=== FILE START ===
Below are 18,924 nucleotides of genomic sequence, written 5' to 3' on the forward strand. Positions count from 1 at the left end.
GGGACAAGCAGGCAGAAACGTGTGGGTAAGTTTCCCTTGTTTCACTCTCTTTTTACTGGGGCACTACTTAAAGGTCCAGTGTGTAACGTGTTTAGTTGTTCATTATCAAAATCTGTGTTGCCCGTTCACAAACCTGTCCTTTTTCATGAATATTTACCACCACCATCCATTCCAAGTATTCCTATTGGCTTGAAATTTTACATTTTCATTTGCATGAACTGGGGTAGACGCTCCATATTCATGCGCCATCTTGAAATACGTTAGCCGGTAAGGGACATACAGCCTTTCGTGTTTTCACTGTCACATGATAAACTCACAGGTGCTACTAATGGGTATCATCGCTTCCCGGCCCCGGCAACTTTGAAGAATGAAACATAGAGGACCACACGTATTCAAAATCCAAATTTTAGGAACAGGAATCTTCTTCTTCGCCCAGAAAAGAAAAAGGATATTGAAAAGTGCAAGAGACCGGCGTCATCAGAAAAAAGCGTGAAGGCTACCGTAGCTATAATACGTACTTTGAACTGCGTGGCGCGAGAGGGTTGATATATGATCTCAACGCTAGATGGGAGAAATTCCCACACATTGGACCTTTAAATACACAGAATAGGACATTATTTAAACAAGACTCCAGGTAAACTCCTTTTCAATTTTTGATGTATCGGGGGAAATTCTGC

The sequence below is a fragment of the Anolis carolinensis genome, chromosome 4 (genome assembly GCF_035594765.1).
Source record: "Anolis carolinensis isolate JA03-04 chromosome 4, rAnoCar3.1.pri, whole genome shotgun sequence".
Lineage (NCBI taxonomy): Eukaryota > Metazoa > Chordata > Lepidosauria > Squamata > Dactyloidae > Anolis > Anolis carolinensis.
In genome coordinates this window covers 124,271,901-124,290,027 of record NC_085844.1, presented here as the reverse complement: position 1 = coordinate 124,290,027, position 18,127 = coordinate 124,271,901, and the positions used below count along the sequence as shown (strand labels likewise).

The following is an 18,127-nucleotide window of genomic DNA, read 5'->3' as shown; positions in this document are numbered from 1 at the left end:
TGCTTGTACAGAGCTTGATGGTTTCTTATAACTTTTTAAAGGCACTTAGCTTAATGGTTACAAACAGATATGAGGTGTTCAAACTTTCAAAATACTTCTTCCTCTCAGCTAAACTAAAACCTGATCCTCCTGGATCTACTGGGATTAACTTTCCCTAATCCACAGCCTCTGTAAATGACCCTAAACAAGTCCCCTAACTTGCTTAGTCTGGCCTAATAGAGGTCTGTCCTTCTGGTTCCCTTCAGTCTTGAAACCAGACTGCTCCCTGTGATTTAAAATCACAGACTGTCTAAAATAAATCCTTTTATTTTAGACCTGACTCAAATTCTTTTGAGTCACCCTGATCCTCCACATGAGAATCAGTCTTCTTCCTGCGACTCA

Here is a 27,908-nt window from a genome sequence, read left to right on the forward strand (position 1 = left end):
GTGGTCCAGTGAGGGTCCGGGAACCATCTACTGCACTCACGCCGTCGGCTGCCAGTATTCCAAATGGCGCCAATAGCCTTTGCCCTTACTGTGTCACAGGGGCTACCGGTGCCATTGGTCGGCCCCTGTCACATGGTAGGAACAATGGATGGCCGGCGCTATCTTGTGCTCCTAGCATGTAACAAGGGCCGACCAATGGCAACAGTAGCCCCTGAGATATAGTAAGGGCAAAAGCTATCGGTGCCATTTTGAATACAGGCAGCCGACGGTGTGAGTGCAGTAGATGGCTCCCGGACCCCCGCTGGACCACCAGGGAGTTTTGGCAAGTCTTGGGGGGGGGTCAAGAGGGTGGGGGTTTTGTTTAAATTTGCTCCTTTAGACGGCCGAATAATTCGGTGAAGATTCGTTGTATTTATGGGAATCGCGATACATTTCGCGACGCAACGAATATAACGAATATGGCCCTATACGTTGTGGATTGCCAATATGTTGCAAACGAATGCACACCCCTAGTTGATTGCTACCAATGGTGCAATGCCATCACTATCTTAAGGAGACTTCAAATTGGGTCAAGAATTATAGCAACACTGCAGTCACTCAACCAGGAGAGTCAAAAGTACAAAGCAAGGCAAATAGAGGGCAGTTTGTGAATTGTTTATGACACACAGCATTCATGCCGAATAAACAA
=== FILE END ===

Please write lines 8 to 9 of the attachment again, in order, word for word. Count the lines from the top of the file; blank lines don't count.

TGCTTGTACAGAGCTTGATGGTTTCTTATAACTTTTTAAAGGCACTTAGCTTAATGGTTACAAACAGATATGAGGTGTTCAAACTTTCAAAATACTTCTTCCTCTCAGCTAAACTAAAACCTGATCCTCCTGGATCTACTGGGATTAACTTTCCCTAATCCACAGCCTCTGTAAATGACCCTAAACAAGTCCCCTAACTTGCTTAGTCTGGCCTAATAGAGGTCTGTCCTTCTGGTTCCCTTCAGTCTTGAAACCAGACTGCTCCCTGTGATTTAAAATCACAGACTGTCTAAAATAAATCCTTTTATTTTAGACCTGACTCAAATTCTTTTGAGTCACCCTGATCCTCCACATGAGAATCAGTCTTCTTCCTGCGACTCA

Here is a 27,908-nt window from a genome sequence, read left to right on the forward strand (position 1 = left end):